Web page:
A Passion for Watercolour Painting
with Dermot Cavanagh
Dermot Cavanagh offers helpful advice on mixing the perfect colours for this tranquil landscape
I've been addicted to painting for as long as I can remember and I'm lucky that I've been able to turn my passion into a successful career. I've painted in all mediums and most subjects, written books and produced videos and made 74 BBC TV programmes about teaching others to paint, and after forty years of organising workshops, courses and painting holidays I still love to paint.
If you're reading this then you must have caught the same painting bug I have, and understand how I feel. If you have taken up painting recently and feel a bit intimidated... don't! If you've got the interest and a desire to paint, then you're well on your way, the rest you can easily learn.
Last July I was invited by the SAA to demonstrate at 'It's all about Art' in Islington, I have no doubt that the success of the event was due to the number of excellent demonstrators and the quality of the demonstrations. I was asked to perform seven 45 minute painting demos on each of the three days, no pressure! It was the first time I'd ever tried anything so intense. But I firmly believe that the knack of being a good demonstrator is not so much in showing how good a painter you are but in being a great teacher and passing on your techniques clearly and simply.
The SAA have kindly asked me back again so knowing what to expect I have planned a series of simple but effective demos, all of which can be done in about 30 minutes, which leaves ample time for questions and answers after each session. To give you a taste and flavour of these one is featured here. Why not have a go and I look forward to seeing you at 'It's all about Art'.
|Where accurate product matches are not possible we have selected the closest match|
*** = lots of colour
** = medium amount
* = small amount
Premix three sky washes:
1. Mid-bodied CB *** and Winsor Blue**
2. Dilute LR*
3. Full-bodied CB*** and NT**
After wetting the paper with water apply wash 2 in the lower part of the sky letting it bleed into the wet surface (don't worry if you paint over the mountains but stay clear of the house). Then apply wash 1 starting in the top corners and then closing off the centre while creating irregular shapes of negative light areas. While the sky is still damp bleed in the thicker darker wash 3, creating cloud shapes where required. Finally dry off the 3/4" flat and blend and soften some of the cloud edges.
While waiting for the sky to dry use a
No.8 to mix three mountain washes:
1. Dilute blue/grey wash of FU** and LR*
2. A mid-bodied light green wash of WY*** and WD*
3. A full-bodied wash of FU*** and LR**
Pre-wet the mountain area with water then apply wash 1 over the entire area working quickly and cutting around the house - while this is wet bleed in wash 2 from about 2/3 the way up the mountain pulling in the direction of the fall, note that this changes as you go. While all is still wet apply wash 3 sparingly picking out the summit and pulling slightly along the rim and then down to indicate contours. Speed is of the essence as all washes must be completed before any are dry. Drying the brush, blend and soften with directional strokes. Finally add WY** to wash 3 and bleed a dark tree line along the bottom edge of the mountains.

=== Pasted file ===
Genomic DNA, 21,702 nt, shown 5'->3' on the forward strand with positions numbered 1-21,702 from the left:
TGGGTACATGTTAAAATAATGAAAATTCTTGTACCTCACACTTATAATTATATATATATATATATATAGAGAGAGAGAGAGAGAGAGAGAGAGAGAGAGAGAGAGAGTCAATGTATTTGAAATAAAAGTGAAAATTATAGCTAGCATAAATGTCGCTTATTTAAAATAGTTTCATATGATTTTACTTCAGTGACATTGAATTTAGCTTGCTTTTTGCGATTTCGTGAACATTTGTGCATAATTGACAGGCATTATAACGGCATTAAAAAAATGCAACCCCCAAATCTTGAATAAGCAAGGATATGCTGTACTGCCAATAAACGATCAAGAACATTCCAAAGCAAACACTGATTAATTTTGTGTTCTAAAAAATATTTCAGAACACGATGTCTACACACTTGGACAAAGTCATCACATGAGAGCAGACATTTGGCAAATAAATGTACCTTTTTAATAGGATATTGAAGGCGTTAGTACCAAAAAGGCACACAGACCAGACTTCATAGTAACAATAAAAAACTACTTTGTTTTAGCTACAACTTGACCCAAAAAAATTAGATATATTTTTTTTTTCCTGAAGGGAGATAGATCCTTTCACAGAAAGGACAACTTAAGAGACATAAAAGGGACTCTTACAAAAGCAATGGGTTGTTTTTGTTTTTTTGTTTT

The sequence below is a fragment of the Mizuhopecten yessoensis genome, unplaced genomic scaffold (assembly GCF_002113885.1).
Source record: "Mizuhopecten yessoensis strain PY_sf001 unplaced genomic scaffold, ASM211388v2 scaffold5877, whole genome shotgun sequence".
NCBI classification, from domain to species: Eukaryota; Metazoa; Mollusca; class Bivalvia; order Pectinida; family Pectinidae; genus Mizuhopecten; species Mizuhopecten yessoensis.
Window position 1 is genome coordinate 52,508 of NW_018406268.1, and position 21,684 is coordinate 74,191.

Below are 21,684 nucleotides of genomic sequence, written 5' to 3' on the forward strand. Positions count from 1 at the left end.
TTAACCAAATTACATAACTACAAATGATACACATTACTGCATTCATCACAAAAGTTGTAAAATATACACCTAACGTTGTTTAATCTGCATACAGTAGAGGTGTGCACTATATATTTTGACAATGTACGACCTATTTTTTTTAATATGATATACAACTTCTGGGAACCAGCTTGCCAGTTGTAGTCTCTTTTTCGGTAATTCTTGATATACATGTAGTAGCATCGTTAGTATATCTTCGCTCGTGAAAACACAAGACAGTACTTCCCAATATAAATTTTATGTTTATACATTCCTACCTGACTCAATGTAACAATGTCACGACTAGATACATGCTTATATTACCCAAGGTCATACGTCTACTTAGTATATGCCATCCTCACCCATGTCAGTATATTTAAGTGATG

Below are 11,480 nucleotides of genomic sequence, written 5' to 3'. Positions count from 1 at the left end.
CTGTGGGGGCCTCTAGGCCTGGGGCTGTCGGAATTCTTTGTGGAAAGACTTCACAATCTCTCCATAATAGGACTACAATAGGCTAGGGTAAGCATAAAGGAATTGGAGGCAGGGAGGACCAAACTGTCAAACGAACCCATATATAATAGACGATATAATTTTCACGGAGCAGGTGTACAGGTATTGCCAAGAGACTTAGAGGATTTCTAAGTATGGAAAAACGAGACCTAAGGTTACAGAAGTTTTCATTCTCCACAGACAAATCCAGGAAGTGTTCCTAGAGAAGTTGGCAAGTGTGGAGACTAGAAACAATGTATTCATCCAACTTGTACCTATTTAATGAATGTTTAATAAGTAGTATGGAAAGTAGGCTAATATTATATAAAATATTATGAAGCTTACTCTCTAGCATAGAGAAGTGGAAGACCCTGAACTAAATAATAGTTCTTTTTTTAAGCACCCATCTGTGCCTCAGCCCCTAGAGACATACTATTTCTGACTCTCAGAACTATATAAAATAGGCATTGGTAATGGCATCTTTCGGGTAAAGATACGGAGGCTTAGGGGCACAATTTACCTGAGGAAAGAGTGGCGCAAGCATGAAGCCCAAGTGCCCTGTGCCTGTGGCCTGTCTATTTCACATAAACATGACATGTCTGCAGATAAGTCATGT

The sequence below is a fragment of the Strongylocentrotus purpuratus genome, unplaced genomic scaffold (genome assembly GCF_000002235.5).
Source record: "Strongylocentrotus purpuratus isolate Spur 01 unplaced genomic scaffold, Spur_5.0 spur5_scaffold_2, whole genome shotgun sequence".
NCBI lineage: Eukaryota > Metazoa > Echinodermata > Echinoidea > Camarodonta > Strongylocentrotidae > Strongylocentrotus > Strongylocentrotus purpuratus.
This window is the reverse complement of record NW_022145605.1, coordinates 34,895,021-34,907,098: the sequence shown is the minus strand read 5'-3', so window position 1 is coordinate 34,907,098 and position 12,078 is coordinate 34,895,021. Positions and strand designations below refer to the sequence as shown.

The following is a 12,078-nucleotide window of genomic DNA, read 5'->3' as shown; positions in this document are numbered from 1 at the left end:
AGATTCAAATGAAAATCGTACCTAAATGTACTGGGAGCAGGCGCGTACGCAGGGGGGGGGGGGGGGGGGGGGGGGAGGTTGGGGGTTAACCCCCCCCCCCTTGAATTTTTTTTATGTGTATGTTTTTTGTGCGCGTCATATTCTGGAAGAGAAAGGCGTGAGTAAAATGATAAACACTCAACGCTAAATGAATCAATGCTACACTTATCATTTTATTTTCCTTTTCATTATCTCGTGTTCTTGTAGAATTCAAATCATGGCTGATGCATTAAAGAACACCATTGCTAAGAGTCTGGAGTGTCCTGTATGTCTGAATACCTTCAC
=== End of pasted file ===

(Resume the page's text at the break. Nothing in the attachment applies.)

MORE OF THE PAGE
For the foreground grass using the
No. 8, pre-mix three washes:
1. Mid-bodied WY*** and WB*
2. Mid-bodied LR**
3. Full-bodied WY*** and FU***
Paint each area independently by prewetting the area then bleeding in the light green wash 1 before sparingly feeding in some wash 2 and finally dibbling in dark green wash 3 especially along the edges where the grass meets the rocks, always noting the direction of the brush strokes.
For the wet sand and sea use a No. 8 to pre-mix two washes of similar strength
1. Mid-bodied CB** and NT*
2. RS** and LR*
Apply wash 1 to dry paper starting just below the mountain using horizontal strokes. Try to leave some white flecks between the strokes to represent waves. When you get to the gap between the rocks switch to the 3/4" flat and apply some wash 2 leaving spaces into which you can apply wash 1, then blend and soften slightly using horizontal strokes.
Next paint the house. All washes are mixed and applied with a No.5.
For the roof mix two mid-bodied washes:
1. CB** and AC*
2. and bleeding in a little WY** and FU* at the bottom to indicate moss and texture
For the door and rim of the flat roofs, use mid-bodied LR** and WR**. The terracotta ridge tiles and the chimney pot are mid-bodied LR**.
Create shadows from a dilute FU** and LR* and the window pane washes are made by making this wash full-bodied FU*** and LR**. The later wash is also used for the dark emphasising lines on the house, applied with the rigger.
To paint the rocks pre-mix with the
No. 8 two washes:
1. Mid-bodied LR** and NT*
2. Full-bodied LR*** and NT**
Only paint one section of rocks at a time. Apply wash 1 quickly and then immediately bleed wash 2 lavishly into it but don't create a puddle. Then use a plastic credit card to scrape off some of the washes starting at the top of the rocks and pulling in the direction of the fall to create texture and contours. The amount of pressure you apply to the card and the area of the card that is in contact with the paper will determine how much of the colour is scratched back. When all the rocks have been treated in this way use some of the darker washes from your palette to indicate reflections on the water and wet sand in the foreground e.g. dark blue/grey, green and brown.
Lots of other online video tutorials are available on Dermot's website along with details of his classes, painting holidays and demonstrations. Visit www.awashontheweb.com
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